The executives at Driftwood were disappointed in the regulation
and wrote off the otherwise perfectly-suited project as an
Opportunity Zone investment.
However, the Treasury Department was not finished seeking
feedback and detailing possible regulations. In a later round of
proposed rules, Driftwood executives found a way in.
“When the second round of proposed regulations came out a few
months ago, the Treasury department did a good job of addressing
the reality that a lot of investors had been land banking or already
started some developments in these zones and wanted to take
advantage of these benefits without having to sell to a third party,”
says Jorge Gomez-Moller, general counsel at Driftwood Acquisitions
and Development. “We have relied on the provisions in the pro-
posed regulations that have allowed for related party leases.”
Now the proposed rules state that if the properties were acquired
after December 31, 2017, they can either be substantially improved
by a qualified Opportunity Zone fund or if the properties have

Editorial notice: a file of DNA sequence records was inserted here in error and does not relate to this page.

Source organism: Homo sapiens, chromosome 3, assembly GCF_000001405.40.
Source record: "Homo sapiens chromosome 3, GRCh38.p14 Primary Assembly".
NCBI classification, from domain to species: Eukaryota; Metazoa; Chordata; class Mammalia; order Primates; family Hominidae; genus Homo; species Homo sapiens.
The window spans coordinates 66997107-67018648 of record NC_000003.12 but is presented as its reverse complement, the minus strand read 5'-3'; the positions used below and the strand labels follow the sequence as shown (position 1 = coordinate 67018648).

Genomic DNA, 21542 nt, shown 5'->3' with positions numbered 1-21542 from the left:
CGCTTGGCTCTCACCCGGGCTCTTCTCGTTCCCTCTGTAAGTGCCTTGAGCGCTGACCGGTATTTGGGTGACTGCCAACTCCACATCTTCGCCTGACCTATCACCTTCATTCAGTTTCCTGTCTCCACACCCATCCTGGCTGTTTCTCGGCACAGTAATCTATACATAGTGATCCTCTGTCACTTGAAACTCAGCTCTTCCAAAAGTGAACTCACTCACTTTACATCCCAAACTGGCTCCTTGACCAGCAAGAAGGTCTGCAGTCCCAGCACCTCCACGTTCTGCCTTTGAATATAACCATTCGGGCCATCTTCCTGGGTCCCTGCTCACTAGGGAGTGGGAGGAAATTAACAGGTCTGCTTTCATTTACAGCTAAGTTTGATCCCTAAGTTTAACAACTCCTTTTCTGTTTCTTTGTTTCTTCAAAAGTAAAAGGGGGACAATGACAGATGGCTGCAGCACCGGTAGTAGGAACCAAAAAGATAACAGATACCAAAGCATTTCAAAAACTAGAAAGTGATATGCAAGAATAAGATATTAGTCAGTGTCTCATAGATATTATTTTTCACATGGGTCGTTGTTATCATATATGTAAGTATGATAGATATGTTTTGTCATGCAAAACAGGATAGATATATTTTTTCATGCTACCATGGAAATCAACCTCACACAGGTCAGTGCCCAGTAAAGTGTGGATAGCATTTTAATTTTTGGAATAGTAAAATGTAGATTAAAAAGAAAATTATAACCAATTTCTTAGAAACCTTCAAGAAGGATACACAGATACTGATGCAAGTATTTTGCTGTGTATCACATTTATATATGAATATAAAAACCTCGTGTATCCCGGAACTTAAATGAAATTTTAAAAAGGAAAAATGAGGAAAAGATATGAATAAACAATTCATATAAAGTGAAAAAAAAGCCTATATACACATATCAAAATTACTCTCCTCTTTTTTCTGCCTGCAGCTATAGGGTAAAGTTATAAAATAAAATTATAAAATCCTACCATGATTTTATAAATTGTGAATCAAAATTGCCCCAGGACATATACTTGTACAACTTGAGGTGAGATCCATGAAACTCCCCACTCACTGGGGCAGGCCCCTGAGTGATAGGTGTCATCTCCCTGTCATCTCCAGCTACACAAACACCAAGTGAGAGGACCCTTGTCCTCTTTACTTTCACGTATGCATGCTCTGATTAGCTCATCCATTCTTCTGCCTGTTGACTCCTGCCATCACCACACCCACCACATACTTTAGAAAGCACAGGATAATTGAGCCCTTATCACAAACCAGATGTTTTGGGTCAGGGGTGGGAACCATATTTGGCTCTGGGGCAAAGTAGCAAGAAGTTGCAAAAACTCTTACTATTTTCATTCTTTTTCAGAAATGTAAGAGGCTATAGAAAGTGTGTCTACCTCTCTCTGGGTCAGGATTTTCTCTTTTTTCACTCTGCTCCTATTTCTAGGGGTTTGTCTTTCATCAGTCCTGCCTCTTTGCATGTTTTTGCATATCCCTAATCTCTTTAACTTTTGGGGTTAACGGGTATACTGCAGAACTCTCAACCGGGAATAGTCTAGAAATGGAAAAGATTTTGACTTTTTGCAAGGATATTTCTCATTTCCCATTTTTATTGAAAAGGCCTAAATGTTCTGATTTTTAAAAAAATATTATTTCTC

never been depreciated or have been vacant for five years, the
original use can start with a qualified Opportunity Zone fund, Phil
Jelsma, a partner at law firm CGS3 and an expert on the Opportunity
Zone regulations, explains. “Properties acquired prior to December
31, 2017, generally must be acquired by purchase by the qualified
Opportunity Zone fund from an unrelated party. Typically this
means the current owners must own less than 20% of the capital or
profits of the qualified Opportunity Zone fund,” he says.
A HOT PROSPECT
Opportunity Zone projects are officially underway. This new investment model has quickly become a hot prospect, largely because it
allows investors to defer capital gains taxes on qualified investments. While the total fundraising is difficult to track so far, the
most prominent funds have an aggregate fundraising target of $12
billion, according to CBRE’s research.
This capital will flood into more than 8,700 designated
Opportunity Zone markets across the country. As companies
launch projects in these areas, they are uncertain as to what the
final rules will look like against a ticking clock: December 31, 2019
is the deadline for investors to maximize tax benefits.
The uncertainty has not stopped developers from moving forward. As prospective rules continue to roll out, companies such as
Driftwood are plunging ahead as it becomes clear that their projects could well qualify after all.
Driftwood Acquisitions, along with private equity firm Virtua
Partners, are among the first movers in the Opportunity Zone
ON THE MARCH